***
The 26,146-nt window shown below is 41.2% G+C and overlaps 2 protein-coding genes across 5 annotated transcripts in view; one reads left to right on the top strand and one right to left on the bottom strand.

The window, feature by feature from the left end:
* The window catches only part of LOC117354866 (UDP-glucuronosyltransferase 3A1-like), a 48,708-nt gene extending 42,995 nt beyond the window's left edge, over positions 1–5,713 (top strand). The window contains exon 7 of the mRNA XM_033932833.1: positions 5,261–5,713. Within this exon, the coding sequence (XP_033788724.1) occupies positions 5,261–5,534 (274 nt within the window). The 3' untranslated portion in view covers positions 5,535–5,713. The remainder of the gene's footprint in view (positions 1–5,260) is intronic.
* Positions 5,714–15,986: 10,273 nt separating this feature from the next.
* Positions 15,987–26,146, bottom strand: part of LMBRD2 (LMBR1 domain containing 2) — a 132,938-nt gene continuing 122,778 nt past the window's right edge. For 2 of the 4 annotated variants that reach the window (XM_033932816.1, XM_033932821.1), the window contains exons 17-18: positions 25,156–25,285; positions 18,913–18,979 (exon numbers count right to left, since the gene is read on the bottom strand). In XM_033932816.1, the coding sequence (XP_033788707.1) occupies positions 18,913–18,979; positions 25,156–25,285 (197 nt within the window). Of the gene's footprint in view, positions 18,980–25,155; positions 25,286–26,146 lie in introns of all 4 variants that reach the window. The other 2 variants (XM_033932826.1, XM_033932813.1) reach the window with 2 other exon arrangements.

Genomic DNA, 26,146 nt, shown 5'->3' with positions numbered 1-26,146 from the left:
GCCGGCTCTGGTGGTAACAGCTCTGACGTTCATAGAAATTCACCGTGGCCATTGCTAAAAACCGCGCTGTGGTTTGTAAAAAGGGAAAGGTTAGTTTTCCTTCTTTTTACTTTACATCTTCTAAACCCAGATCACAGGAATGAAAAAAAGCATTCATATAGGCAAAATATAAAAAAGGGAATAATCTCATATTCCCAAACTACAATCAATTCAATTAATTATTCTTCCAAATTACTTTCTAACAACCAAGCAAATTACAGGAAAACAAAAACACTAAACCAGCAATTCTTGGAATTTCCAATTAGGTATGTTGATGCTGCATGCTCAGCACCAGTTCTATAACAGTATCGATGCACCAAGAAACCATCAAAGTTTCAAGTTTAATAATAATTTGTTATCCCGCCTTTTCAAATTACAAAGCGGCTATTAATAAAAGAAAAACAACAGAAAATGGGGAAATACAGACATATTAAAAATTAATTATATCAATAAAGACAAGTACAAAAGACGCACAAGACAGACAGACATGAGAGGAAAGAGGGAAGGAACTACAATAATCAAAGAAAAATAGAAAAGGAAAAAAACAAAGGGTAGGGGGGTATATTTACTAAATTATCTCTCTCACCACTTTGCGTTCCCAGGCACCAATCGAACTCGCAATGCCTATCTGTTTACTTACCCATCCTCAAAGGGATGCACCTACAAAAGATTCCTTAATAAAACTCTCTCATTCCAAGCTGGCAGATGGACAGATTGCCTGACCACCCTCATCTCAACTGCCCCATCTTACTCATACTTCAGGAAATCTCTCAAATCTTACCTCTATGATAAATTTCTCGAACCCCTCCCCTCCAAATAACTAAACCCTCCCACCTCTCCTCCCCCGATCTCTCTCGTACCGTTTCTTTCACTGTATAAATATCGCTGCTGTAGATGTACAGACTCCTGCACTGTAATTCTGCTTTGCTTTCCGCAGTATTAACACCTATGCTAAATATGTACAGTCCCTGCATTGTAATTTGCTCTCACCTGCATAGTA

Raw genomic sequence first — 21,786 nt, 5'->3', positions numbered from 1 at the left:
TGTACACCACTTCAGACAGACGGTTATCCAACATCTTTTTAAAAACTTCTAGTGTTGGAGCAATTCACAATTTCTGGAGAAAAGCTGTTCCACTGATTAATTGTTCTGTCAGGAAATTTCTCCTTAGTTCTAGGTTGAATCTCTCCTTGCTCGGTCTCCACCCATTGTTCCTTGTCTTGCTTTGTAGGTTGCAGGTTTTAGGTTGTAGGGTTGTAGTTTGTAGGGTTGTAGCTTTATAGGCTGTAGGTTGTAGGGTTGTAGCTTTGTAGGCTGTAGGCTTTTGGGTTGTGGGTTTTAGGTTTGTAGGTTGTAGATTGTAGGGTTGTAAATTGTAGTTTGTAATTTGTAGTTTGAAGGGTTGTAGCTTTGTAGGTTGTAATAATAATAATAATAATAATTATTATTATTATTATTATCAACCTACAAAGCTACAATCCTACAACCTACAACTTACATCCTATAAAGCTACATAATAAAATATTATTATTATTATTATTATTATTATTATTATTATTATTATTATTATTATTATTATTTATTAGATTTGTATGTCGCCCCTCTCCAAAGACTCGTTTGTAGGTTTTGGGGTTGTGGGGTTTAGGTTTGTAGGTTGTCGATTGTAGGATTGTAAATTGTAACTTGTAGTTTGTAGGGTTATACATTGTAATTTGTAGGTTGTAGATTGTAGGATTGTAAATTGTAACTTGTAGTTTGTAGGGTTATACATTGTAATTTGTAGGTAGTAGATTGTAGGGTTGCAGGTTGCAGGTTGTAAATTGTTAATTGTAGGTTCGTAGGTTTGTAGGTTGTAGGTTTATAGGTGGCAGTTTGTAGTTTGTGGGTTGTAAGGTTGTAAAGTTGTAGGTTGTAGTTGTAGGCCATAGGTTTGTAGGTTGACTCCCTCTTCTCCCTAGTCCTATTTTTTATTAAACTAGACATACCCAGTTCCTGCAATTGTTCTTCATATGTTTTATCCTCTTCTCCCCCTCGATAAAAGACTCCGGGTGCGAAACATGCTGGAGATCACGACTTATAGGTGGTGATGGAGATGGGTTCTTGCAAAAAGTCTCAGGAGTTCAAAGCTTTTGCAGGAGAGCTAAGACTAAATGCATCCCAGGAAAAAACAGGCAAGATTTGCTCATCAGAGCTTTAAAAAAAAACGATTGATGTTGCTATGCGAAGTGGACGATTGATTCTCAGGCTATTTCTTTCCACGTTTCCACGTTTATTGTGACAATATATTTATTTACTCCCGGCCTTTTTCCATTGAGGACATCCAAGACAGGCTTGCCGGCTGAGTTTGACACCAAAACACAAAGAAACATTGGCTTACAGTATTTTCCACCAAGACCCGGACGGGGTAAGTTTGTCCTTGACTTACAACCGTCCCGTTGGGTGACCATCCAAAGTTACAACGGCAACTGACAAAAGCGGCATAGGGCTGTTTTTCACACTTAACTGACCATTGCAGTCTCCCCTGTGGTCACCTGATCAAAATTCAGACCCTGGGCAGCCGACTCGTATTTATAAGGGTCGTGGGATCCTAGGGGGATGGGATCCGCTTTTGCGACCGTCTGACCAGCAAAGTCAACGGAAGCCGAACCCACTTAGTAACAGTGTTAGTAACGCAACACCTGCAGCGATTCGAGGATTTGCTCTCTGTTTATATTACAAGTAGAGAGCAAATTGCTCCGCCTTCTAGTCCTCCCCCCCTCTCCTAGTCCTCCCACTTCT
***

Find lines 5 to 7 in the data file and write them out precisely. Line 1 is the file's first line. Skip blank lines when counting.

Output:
* Positions 15,987–26,146, bottom strand: part of LMBRD2 (LMBR1 domain containing 2) — a 132,938-nt gene continuing 122,778 nt past the window's right edge. For 2 of the 4 annotated variants that reach the window (XM_033932816.1, XM_033932821.1), the window contains exons 17-18: positions 25,156–25,285; positions 18,913–18,979 (exon numbers count right to left, since the gene is read on the bottom strand). In XM_033932816.1, the coding sequence (XP_033788707.1) occupies positions 18,913–18,979; positions 25,156–25,285 (197 nt within the window). Of the gene's footprint in view, positions 18,980–25,155; positions 25,286–26,146 lie in introns of all 4 variants that reach the window. The other 2 variants (XM_033932826.1, XM_033932813.1) reach the window with 2 other exon arrangements.

Genomic DNA, 26,146 nt, shown 5'->3' with positions numbered 1-26,146 from the left:
GCCGGCTCTGGTGGTAACAGCTCTGACGTTCATAGAAATTCACCGTGGCCATTGCTAAAAACCGCGCTGTGGTTTGTAAAAAGGGAAAGGTTAGTTTTCCTTCTTTTTACTTTACATCTTCTAAACCCAGATCACAGGAATGAAAAAAAGCATTCATATAGGCAAAATATAAAAAAGGGAATAATCTCATATTCCCAAACTACAATCAATTCAATTAATTATTCTTCCAAATTACTTTCTAACAACCAAGCAAATTACAGGAAAACAAAAACACTAAACCAGCAATTCTTGGAATTTCCAATTAGGTATGTTGATGCTGCATGCTCAGCACCAGTTCTATAACAGTATCGATGCACCAAGAAACCATCAAAGTTTCAAGTTTAATAATAATTTGTTATCCCGCCTTTTCAAATTACAAAGCGGCTATTAATAAAAGAAAAACAACAGAAAATGGGGAAATACAGACATATTAAAAATTAATTATATCAATAAAGACAAGTACAAAAGACGCACAAGACAGACAGACATGAGAGGAAAGAGGGAAGGAACTACAATAATCAAAGAAAAATAGAAAAGGAAAAAAACAAAGGGTAGGGGGGTATATTTACTAAATTATCTCTCTCACCACTTTGCGTTCCCAGGCACCAATCGAACTCGCAATGCCTATCTGTTTACTTACCCATCCTCAAAGGGATGCACCTACAAAAGATTCCTTAATAAAACTCTCTCATTCCAAGCTGGCAGATGGACAGATTGCCTGACCACCCTCATCTCAACTGCCCCATCTTACTCATACTTCAGGAAATCTCTCAAATCTTACCTCTATGATAAATTTCTCGAACCCCTCCCCTCCAAATAACTAAACCCTCCCACCTCTCCTCCCCCGATCTCTCTCGTACCGTTTCTTTCACTGTATAAATATCGCTGCTGTAGATGTACAGACTCCTGCACTGTAATTCTGCTTTGCTTTCCGCAGTATTAACACCTATGCTAAATATGTACAGTCCCTGCATTGTAATTTGCTCTCACCTGCATAGTA